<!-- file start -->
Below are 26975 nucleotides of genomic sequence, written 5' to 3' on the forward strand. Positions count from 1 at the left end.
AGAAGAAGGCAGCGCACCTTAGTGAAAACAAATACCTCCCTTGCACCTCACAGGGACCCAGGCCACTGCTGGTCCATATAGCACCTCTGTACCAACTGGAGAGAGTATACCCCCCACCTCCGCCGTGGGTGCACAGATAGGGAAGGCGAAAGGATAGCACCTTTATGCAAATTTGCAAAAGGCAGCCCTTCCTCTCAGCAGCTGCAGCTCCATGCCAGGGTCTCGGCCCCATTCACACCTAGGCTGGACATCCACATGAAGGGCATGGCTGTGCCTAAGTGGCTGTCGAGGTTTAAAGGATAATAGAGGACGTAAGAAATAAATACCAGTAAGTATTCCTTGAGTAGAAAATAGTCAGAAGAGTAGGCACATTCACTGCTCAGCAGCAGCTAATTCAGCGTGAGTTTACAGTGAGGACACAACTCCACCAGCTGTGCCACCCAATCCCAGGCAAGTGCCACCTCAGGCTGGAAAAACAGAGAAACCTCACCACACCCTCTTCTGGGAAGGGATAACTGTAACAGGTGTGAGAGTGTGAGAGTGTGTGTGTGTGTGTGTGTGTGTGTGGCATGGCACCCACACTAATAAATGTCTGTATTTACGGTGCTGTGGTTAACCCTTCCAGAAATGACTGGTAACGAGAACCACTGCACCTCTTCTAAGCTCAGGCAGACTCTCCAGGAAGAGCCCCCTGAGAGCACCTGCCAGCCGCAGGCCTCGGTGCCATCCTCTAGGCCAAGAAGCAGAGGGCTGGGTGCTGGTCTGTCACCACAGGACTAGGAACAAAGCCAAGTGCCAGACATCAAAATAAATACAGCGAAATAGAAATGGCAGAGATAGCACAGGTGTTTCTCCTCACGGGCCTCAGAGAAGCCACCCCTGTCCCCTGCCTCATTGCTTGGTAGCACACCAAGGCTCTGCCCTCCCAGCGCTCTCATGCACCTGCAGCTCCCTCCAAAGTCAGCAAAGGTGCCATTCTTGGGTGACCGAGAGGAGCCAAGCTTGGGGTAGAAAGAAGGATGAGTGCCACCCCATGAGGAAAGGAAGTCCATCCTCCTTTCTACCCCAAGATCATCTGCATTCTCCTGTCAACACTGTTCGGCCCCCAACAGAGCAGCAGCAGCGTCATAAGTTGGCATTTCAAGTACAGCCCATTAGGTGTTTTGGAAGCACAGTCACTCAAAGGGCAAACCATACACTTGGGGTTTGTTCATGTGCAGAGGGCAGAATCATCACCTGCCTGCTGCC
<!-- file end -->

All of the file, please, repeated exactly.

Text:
Below are 26975 nucleotides of genomic sequence, written 5' to 3' on the forward strand. Positions count from 1 at the left end.
AGAAGAAGGCAGCGCACCTTAGTGAAAACAAATACCTCCCTTGCACCTCACAGGGACCCAGGCCACTGCTGGTCCATATAGCACCTCTGTACCAACTGGAGAGAGTATACCCCCCACCTCCGCCGTGGGTGCACAGATAGGGAAGGCGAAAGGATAGCACCTTTATGCAAATTTGCAAAAGGCAGCCCTTCCTCTCAGCAGCTGCAGCTCCATGCCAGGGTCTCGGCCCCATTCACACCTAGGCTGGACATCCACATGAAGGGCATGGCTGTGCCTAAGTGGCTGTCGAGGTTTAAAGGATAATAGAGGACGTAAGAAATAAATACCAGTAAGTATTCCTTGAGTAGAAAATAGTCAGAAGAGTAGGCACATTCACTGCTCAGCAGCAGCTAATTCAGCGTGAGTTTACAGTGAGGACACAACTCCACCAGCTGTGCCACCCAATCCCAGGCAAGTGCCACCTCAGGCTGGAAAAACAGAGAAACCTCACCACACCCTCTTCTGGGAAGGGATAACTGTAACAGGTGTGAGAGTGTGAGAGTGTGTGTGTGTGTGTGTGTGTGTGTGGCATGGCACCCACACTAATAAATGTCTGTATTTACGGTGCTGTGGTTAACCCTTCCAGAAATGACTGGTAACGAGAACCACTGCACCTCTTCTAAGCTCAGGCAGACTCTCCAGGAAGAGCCCCCTGAGAGCACCTGCCAGCCGCAGGCCTCGGTGCCATCCTCTAGGCCAAGAAGCAGAGGGCTGGGTGCTGGTCTGTCACCACAGGACTAGGAACAAAGCCAAGTGCCAGACATCAAAATAAATACAGCGAAATAGAAATGGCAGAGATAGCACAGGTGTTTCTCCTCACGGGCCTCAGAGAAGCCACCCCTGTCCCCTGCCTCATTGCTTGGTAGCACACCAAGGCTCTGCCCTCCCAGCGCTCTCATGCACCTGCAGCTCCCTCCAAAGTCAGCAAAGGTGCCATTCTTGGGTGACCGAGAGGAGCCAAGCTTGGGGTAGAAAGAAGGATGAGTGCCACCCCATGAGGAAAGGAAGTCCATCCTCCTTTCTACCCCAAGATCATCTGCATTCTCCTGTCAACACTGTTCGGCCCCCAACAGAGCAGCAGCAGCGTCATAAGTTGGCATTTCAAGTACAGCCCATTAGGTGTTTTGGAAGCACAGTCACTCAAAGGGCAAACCATACACTTGGGGTTTGTTCATGTGCAGAGGGCAGAATCATCACCTGCCTGCTGCC